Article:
December 3, 2013
Sharing Our Lives
A few years ago, one of my son's friends, Lindsey, began asking some big questions. He had the chance to talk with her about Jesus, and at a church youth retreat Lindsey gave her life to the Lord.
It was a thrill to watch her fall in love with Jesus and begin a brand new life. She had lots of questions and thankfully many people lived out 1 Thessalonians 2:8 for her: "We loved you so much that we were delighted to share with you not only the gospel of God but our lives as well, because you had become so dear to us." (NIV 1984)
Friends put aside the time they'd normally spend watching TV to come alongside Lindsey. She was surrounded with support at school. Others got up early to pick her up for church and welcomed her in their youth group. Adult friends visited Lindsey's home and built relationships with her family. And I led a small group to help teach some of the basic foundations of the faith and practices that lead to spiritual growth.
I haven't always walked alongside new believers though. Sometimes I've abandoned them, without sharing my life or what I've learned. Sadly, when I look around me, often newborn Christians are sent out into their fresh spiritual life with little more than a "God bless you" and pat on the back.
These excited new followers of Jesus set off on an unfamiliar path brimming with zeal and hope. But they stumble quickly without mature Christians to answer their questions, clear up confusion, and encourage them through the inevitable rough spots. Although no one can snatch them from their Father's hand, many new Christians fall prey to discouragement and walk along paths that Scripture warns against.
There are many reasons that new Christians are abandoned and left to walk alone without nourishment or protection. One key reason is the busyness of our culture. Our time is stretched between families, jobs, friendships, computer, TV, etc.
Nurturing a baby Christian means sharing our lives, like 1 Thessalonians 2:8 says. It takes time. It takes patience. It takes commitment. But most of all it takes love. Robert Coleman, author of The Master Plan of Evangelism, says, "There is a lot of talk in the church about evangelism and Christian nurture, but little concern for personal association when it becomes evident that such work involves the sacrifice of personal indulgence."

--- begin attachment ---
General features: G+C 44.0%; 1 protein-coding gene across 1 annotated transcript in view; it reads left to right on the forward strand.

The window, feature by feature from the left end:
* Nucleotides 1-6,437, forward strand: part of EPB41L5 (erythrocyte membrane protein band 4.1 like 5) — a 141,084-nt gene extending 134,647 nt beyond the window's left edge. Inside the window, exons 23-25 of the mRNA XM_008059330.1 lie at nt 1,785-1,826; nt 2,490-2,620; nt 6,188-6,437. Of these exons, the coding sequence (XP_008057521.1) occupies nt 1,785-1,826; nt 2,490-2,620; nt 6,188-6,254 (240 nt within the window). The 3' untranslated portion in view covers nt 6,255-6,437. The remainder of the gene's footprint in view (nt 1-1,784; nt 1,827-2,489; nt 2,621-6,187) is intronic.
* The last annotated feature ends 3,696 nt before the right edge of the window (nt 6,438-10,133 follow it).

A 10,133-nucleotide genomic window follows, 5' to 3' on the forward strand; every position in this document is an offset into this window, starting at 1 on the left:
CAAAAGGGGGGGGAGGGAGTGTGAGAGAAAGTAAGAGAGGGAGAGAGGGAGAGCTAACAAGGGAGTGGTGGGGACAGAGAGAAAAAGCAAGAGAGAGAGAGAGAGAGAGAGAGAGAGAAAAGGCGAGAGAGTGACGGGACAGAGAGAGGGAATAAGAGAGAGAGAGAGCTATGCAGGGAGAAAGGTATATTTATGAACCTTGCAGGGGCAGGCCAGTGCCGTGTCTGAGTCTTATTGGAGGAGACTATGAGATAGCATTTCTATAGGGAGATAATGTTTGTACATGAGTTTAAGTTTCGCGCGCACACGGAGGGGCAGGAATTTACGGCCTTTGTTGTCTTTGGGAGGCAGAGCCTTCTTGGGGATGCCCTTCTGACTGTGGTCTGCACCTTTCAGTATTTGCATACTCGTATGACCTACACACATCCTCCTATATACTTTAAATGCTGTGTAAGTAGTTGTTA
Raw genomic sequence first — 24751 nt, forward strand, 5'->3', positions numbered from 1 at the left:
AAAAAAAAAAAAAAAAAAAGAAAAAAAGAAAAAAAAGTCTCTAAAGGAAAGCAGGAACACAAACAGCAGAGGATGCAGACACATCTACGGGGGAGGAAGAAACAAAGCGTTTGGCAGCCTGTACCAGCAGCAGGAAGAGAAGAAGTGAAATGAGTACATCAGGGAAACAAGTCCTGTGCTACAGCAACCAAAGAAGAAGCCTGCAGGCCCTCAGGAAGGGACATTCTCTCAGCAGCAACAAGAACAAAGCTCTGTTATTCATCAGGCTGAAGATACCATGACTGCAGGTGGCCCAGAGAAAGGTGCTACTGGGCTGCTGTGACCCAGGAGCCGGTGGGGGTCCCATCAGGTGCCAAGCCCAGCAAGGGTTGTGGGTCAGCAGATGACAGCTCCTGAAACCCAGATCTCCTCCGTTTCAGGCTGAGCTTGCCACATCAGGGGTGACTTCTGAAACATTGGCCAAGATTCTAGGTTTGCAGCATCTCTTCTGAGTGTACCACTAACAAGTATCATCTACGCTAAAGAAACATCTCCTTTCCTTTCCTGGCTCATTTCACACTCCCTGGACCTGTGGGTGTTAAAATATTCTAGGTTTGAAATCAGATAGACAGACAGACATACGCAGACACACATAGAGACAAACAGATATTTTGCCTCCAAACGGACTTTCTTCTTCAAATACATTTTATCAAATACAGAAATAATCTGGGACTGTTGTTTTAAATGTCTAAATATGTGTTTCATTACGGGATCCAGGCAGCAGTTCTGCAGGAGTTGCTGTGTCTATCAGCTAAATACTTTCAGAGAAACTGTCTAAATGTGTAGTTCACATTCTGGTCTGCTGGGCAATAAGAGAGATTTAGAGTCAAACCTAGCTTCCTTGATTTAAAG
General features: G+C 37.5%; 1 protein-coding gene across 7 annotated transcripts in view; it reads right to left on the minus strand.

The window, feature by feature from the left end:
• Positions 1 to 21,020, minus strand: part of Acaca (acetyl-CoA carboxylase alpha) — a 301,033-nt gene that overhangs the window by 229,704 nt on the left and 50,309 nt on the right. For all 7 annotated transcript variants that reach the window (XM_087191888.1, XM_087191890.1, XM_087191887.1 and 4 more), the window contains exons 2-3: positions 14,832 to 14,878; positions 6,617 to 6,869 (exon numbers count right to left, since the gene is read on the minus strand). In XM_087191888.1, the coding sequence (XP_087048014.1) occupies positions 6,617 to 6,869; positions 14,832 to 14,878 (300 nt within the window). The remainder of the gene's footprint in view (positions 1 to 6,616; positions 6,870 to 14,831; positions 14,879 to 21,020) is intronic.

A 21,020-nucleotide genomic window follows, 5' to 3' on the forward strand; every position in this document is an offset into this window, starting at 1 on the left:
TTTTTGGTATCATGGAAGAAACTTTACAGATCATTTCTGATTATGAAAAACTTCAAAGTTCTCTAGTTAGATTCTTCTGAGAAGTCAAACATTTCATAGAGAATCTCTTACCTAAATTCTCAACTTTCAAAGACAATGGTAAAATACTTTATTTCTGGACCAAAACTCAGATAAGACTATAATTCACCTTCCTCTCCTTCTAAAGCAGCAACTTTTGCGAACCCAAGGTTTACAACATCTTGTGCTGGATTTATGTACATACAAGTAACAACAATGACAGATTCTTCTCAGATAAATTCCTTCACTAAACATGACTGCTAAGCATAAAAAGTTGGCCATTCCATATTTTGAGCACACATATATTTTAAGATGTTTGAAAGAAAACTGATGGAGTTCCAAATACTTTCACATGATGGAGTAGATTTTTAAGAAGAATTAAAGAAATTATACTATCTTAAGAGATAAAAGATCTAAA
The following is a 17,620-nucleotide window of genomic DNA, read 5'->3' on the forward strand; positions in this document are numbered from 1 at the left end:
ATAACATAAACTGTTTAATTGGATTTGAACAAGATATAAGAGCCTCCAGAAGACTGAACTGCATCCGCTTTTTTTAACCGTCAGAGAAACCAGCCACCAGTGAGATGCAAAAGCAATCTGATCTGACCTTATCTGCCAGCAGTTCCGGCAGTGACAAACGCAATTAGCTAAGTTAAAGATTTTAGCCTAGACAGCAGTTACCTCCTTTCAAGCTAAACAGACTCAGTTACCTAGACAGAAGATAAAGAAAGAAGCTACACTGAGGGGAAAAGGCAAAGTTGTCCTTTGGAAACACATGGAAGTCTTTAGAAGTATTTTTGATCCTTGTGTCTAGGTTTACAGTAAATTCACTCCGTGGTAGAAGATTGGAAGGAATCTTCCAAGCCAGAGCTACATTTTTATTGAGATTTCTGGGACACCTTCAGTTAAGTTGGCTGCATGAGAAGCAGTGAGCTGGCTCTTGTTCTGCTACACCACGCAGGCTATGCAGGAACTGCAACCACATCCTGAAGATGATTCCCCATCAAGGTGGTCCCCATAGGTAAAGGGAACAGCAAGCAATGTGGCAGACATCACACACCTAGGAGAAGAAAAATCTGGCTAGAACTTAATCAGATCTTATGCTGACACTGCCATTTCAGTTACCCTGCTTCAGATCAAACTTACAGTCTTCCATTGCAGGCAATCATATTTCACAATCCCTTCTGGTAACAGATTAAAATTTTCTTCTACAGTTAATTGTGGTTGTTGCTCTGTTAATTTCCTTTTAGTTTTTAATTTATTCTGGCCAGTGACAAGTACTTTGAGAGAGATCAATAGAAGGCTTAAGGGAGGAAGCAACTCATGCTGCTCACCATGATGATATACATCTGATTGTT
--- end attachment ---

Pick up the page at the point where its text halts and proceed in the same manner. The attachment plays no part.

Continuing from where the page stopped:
Ouch! I really wish he would move along and get out of my personal space! He continues, "Unless new Christians have parents or friends who will fill the gap in a real way, they are left entirely on their own to find the solutions to innumerable practical problems confronting their lives, any one of which could mean disaster to their new faith."
Lindsey doesn't have a lot of pain in her background. But what about baby Christians who have baggage? Financial crisis, promiscuity, addiction, and bitterness are just a few of the very real issues with which new Christians grapple ... and mature Christians can help them walk through based on what the Bible says.
Will we commit to feeding, nurturing, and loving these new followers of Jesus? It may seem easier to gently pat them on the back and walk away, but the toll is too high not to invite them into our lives. Trusting in the transforming power of Christ and asking Him to make us an instrument of His grace, let's care for these precious new believers.
Dear Lord, You are a kind, loving, and nurturing Father. Help me to follow in Your footsteps as I nurture Your new children. In Jesus' Name, Amen.
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Visit Amy Carroll's blog for a video sharing about her journey and growth.
Reflect and Respond:
Feed—Ask a young Christian to attend a Bible study with you. Go out to coffee to discuss it afterward.
Nurture—Call a new Christian to share something that helps you to grow. Ask for requests and pray with her.
Protect—Do you see a new Christian struggling with a sin with which you've found victory? Be transparent and share your story!
1 Peter 2:2-3, "Like newborn babies, crave pure spiritual milk, so that by it you may grow up in your salvation, now that you have tasted that the Lord is good." (NIV)
© 2013 by Amy Carroll. All rights reserved.